The Economist newspaper has a knack for creating graphics that poignantly put things in perspective. I stumbled across this one and had to share. It portrays the landmasses of countries comprising nearly half the world’s population super-imposed on a map of Africa (link):
I keep a globe on my desk that is viewable to the left of the computer screen while I am writing. I have only to lean forward a bit in my chair to give it a spin. The geographical perspective it yields is indispensable. Did you know that London is at roughly the same latitude as Quebec? But Quebec and Canada is far colder than London and England. Knowing something of why this is so matters a great deal to understanding human affairs. Did you know that roughly the whole of Western Europe (sans Iberia, like the map above) could fit into the Arabian peninsula? And the Indian subcontinent is not much bigger? Thus India fits over a billion people into roughly the same space as occupied by about 400 million Europeans or 110 million Arabs (counting Syria and Iraq as part of the Arabian peninsula). (All population statistics courtesy of the CIA World Factbook).
Yet, the whole world’s economy frets over what will happen if Greece (about 11 million) or Portugal (about 10.5 million) or Spain (about 40 million) exit the Euro. All three could fit into the Arabian peninsula with ample room to spare, and if they brought along their populations, would only raise the occupancy level by about half again as much is already there.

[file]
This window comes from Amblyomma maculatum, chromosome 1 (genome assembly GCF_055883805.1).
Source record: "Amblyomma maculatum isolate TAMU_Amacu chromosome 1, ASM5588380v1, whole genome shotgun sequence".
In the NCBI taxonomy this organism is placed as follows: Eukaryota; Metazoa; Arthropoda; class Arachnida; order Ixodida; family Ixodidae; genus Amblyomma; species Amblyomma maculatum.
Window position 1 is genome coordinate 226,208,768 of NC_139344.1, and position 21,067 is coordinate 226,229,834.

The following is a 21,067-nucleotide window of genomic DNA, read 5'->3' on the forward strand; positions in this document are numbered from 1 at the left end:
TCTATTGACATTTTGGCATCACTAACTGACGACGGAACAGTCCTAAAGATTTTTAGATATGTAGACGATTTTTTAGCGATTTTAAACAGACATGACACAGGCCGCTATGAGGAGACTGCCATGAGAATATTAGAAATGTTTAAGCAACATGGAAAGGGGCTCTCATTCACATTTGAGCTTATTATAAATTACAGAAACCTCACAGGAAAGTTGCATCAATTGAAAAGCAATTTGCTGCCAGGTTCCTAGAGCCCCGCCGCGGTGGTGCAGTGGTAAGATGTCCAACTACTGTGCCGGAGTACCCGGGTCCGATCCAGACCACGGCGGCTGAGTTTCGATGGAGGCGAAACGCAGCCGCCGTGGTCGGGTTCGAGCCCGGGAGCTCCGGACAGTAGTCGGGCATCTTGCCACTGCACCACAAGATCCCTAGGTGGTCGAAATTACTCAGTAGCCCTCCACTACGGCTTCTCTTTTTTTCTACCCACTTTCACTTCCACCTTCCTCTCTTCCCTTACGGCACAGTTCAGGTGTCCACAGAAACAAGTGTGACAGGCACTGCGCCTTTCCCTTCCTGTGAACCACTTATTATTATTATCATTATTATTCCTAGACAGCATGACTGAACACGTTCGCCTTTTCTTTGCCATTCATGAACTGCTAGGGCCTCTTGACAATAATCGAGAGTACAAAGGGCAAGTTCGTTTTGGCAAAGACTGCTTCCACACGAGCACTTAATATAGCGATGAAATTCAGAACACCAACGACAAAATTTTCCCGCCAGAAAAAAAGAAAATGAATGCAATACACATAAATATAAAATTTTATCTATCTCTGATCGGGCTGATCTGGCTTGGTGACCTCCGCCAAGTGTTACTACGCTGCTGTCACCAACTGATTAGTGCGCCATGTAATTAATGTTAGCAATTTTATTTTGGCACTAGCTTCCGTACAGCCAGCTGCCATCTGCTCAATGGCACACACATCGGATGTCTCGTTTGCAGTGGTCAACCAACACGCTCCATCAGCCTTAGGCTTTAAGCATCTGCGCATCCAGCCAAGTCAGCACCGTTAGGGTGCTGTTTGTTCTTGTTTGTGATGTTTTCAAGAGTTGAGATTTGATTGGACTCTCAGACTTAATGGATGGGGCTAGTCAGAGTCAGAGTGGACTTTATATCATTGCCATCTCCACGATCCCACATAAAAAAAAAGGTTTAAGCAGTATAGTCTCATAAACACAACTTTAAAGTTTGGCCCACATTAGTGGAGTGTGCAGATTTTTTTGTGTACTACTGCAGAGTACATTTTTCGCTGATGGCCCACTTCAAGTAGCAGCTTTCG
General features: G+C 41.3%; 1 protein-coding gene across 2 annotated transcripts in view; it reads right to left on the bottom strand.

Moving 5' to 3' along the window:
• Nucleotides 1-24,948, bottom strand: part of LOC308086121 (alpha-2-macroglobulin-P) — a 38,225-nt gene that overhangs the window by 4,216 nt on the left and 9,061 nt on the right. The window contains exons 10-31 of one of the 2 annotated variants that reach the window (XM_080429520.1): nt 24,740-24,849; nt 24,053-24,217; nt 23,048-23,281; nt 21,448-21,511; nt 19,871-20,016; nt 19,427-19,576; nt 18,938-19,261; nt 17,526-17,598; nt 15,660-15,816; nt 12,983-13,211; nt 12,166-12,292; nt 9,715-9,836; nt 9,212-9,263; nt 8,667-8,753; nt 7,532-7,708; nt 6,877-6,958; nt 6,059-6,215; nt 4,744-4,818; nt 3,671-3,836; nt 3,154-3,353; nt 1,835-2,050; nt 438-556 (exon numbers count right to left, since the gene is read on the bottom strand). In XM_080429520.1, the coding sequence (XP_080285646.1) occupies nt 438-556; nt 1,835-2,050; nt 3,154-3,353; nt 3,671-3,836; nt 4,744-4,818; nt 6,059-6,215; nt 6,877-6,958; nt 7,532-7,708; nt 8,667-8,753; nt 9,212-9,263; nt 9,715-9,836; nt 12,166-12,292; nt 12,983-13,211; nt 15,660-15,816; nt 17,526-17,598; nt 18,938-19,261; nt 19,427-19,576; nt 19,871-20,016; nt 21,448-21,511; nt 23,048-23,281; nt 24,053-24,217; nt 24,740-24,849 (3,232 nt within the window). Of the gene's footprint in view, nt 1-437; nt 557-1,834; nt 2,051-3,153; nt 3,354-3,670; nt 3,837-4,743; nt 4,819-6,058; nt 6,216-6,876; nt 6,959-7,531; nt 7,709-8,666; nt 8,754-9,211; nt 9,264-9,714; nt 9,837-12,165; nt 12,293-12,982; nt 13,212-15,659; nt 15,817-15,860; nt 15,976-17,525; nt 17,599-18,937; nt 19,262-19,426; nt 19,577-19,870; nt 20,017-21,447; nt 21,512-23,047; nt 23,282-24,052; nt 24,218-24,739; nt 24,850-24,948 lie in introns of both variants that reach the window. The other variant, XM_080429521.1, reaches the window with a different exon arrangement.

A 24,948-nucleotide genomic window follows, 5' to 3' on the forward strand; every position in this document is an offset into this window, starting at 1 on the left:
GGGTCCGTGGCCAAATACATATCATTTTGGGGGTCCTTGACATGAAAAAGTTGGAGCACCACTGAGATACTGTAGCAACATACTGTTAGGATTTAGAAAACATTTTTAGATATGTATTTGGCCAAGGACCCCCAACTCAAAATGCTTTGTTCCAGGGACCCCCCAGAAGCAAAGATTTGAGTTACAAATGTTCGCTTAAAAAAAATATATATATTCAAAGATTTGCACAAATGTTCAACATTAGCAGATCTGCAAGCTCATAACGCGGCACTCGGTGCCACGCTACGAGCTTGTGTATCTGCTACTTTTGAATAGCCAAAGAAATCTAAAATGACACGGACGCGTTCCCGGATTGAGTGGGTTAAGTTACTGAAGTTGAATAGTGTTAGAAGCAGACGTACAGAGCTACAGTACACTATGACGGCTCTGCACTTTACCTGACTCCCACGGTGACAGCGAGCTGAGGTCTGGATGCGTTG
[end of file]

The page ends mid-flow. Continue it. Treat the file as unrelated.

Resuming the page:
Africa has roughly a third as many people (about one billion) as the countries the graphic depicts as capable of fitting within it. But its population is growing at a much faster rate than any of the areas portrayed. For example, Madagascar, into which all of Japan fits (superimposed on map) with room left for much of her territorial claims to the Sea of Japan, has only 20 million people. Japan has about 127 million. But Madagascar’s fertility rate is a bit over 5 children born per female, whereas Japan’s is barely over one. Japan is losing population at a rate of about .14% per year. Madagascar is gaining population a rate of about 3% per year. The median age in Madagascar is 18. In Japan it is almost 44. A similar comparison could be made for several others of the countries and their African counterparts depicted on the map. The article accompanying the map points out that Nigeria will likely overtake the US in population by the year 2050.
With whom does the future lie? Madagascar and Nigeria, or Japan and the US? Food for thought. The days of world history being dominated by US and European affairs are drawing to a close. By the dawn of the 22nd century, the world is likely to be a “double A” world, dominated by Africa and Asia, with the old American and Eurocentric power structures mainly irrelevant. Considering its relative size, Europe (and its American offshoot) has had a remarkable four hundred or so years. But nothing lasts forever.